I picked this book up on a recommendation of a friend and did not put it down for a week. It captivated me as a 20-something year old reader and I felt personally connected with the story. Not to mention it's written with it's tongue firmly in cheek, but that doesn't mean that it took any brevity from it's more emotional scenes. This book for me, was the first Australian work of modern fiction that didn't have me cringing through out it. The unfortunate truth about most Australian books is that they are terribly Australian, or perhaps they over compensate in their attempt to make it. Steve Toltz's work seems to recreate effortlessly the Australian characters and ethos that actually exists within the country. In terms of an modern fiction novel that deals with modern Australia, this book is on point.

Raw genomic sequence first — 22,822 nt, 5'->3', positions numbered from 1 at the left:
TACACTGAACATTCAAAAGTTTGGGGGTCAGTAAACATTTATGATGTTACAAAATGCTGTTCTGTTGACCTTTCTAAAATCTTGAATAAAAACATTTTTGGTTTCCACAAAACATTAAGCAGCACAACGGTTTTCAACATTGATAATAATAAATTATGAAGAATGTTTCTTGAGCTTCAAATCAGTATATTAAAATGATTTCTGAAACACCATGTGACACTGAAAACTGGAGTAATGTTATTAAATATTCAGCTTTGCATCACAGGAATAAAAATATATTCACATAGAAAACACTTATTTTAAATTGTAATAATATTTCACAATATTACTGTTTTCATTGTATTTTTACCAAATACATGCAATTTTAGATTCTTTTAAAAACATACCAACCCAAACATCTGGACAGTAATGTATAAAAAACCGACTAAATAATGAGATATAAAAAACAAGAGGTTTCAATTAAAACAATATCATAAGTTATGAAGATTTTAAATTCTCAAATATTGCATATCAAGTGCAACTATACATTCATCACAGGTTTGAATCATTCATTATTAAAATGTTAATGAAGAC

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0 of 1 people found the following review helpful
5.0 out of 5 stars Worth the read Aug. 27 2010
This book was an excellent read. The characters in this book were exciting and the story was always on the move. I cannot wait for his next novel.
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3 of 11 people found the following review helpful
1.0 out of 5 stars non-original pulp fiction Jan. 30 2010
If you like literature then this book is not for you. It is badly written, unoriginal, predictable and the characters are one dimensional stereotypes( ex. the criminal with the heart of gold etc.) It has the feel of a Hollywood script. I had to stop reading about a third of the way through. If on the other hand you like pulp fiction by novelists such as Stephen King, Clancy, Dan Brown and the like you may hold a different opinion of this ( for me ) very forgettable book